I put the below note in an email to a friend a few weeks back and I find it’s something I’ve been thinking about and saying over the last year. I figure I might as well be on the record for it!
VC formation is only following and responding to company formation. There has been an explosion of companies and now the same explosion in fund formation. We continue to see company formation accelerate as friction and capital needs are removed from the system. VC is undergoing a similar explosion of funds and managers as the barrier to entry has been lowered (meaning you need less capital) and micro-networks of entrepreneurs are beginning to support each other’s success, sometimes with the benefit of these smaller pools of outside capital. We call them pre-seed, micro-vcs or some other new term but I really see them as a reflection of the changing company formation landscape. Brand and differentiation remain most important at any stage of VC, where the entrepreneur is really the customer. As a VC, you’re vying to attract the right customers at the right price point. They are attracted to brand and success of fellow portfolio companies.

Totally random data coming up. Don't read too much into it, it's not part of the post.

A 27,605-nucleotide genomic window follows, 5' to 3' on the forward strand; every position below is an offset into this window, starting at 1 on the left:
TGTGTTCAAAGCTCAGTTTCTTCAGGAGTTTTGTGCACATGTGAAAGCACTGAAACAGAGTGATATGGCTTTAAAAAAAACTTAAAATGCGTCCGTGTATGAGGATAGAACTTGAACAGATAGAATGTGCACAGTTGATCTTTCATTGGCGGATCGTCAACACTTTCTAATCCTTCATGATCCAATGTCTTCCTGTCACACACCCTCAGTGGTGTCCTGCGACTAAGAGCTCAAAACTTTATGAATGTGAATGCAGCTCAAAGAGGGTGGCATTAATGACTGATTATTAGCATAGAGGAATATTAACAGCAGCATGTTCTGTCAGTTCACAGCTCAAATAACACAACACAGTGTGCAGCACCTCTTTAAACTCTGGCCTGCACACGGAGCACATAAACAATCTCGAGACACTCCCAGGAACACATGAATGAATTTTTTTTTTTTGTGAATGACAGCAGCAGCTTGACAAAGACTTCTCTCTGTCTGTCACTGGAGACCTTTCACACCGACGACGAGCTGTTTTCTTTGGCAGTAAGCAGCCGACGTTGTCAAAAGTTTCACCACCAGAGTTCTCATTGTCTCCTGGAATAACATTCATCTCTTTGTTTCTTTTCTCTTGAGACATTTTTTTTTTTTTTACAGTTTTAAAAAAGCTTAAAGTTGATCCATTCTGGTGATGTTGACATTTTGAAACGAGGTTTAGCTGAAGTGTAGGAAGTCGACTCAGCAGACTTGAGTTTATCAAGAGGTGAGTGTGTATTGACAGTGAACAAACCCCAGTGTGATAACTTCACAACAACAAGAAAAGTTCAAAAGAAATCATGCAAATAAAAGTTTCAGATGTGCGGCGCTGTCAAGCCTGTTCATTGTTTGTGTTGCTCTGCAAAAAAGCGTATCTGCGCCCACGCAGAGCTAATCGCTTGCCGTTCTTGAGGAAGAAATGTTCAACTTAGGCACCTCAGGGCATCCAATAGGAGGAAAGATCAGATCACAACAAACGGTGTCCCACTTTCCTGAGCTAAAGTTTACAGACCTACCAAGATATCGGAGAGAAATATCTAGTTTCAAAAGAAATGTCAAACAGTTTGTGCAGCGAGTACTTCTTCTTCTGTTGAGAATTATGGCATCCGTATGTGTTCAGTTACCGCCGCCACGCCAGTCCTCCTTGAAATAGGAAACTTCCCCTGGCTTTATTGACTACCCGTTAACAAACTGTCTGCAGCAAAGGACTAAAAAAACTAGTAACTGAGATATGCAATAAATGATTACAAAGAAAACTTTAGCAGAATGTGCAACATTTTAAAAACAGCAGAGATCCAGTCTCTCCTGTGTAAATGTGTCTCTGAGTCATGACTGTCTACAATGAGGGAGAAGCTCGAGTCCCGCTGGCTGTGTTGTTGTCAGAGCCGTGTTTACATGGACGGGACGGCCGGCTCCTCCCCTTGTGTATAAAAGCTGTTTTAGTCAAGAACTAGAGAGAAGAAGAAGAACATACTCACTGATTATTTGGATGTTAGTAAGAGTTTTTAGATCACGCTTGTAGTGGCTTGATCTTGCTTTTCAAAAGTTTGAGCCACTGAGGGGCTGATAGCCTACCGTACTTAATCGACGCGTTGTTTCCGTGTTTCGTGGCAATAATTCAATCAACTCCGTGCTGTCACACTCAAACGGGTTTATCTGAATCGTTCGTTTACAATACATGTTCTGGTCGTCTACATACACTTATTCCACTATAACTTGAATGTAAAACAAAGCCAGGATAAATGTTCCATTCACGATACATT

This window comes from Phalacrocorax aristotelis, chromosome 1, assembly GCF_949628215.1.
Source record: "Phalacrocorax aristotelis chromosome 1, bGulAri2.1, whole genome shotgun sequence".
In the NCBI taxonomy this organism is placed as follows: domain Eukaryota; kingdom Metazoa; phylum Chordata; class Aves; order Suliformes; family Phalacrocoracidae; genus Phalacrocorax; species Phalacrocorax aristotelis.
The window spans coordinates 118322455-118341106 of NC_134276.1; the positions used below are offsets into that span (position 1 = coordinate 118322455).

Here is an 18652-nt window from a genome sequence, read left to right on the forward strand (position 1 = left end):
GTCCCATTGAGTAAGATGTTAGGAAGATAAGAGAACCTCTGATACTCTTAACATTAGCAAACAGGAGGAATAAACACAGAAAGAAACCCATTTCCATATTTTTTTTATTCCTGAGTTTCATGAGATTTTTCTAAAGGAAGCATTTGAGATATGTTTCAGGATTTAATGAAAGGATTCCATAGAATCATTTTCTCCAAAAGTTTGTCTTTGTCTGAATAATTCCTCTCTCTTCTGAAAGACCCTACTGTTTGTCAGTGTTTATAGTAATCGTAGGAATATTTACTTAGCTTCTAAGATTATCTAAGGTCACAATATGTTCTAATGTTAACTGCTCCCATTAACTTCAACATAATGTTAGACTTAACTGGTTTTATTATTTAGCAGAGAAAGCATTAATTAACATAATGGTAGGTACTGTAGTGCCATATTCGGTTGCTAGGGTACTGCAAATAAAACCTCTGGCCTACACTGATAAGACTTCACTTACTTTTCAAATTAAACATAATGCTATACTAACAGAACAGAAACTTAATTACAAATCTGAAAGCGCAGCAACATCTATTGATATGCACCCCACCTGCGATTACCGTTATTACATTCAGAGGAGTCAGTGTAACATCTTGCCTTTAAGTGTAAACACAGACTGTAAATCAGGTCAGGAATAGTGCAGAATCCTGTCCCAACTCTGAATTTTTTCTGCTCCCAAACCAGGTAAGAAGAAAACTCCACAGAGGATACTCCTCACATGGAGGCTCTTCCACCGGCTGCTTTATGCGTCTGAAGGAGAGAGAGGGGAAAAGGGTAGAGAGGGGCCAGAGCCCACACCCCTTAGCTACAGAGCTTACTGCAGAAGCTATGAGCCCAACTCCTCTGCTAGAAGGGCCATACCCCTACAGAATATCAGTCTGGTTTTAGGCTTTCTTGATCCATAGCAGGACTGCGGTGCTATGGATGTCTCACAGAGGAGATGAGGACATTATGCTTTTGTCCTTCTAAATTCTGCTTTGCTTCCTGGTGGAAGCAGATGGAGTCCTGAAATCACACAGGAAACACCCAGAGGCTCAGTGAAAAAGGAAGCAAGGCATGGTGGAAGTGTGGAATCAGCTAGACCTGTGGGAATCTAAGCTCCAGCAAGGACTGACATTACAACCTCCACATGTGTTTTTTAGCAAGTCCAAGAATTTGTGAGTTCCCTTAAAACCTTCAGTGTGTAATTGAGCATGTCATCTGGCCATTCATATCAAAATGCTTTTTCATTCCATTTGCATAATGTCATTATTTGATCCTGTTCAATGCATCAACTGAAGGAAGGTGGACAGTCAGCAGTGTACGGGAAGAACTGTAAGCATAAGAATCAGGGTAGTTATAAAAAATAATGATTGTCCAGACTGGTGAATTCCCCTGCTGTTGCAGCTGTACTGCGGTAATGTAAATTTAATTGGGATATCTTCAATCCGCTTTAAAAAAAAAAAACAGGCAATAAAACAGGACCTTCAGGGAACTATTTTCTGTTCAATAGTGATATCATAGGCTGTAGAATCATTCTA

I also firmly believe that definition creep has happened up the scale of rounds. Seed is the old A, pre-seed is the old seed, and B/C rounds are now growth? These multiple rounds remind me of the old milestone rounds where you get more risk decision points. A rounds aren’t as risky as even 5 years ago (and crazy different than 1999) due to previous funding and company progress, plus many types of technology investments get data earlier, provide feedback on whether to continue funding and consume less capital overall to get to profitability. Shorter way to say that is to suggest that upside remains in early stage but should be lower capital loss ratios than prior periods. I don’t think most LPs have figured out that the risk curve may have shifted. Instead, they probably feel like they are being swarmed and find themselves overwhelmed.
Traditional LPs are seeing the returns from venture and they aren’t sure how to play or what to make of these returns, with many suggesting a bubble will bring all these companies back down to earth. There is no doubt that economic cycles matter and funding will decrease causing some pain. Erik Rannala from Mucker Capital recently had a really interesting take on technological revolutions that provide a big picture view of these cycles that made me think hard about my own views. Worth a read. Nonetheless, we know cycles happen and I don’t expect that to change. That said, I do think the risk curve has shifted meaningfully and you will continue to see early stage venture returns as the most attractive place to deploy risk capital. I certainly voted with my feet!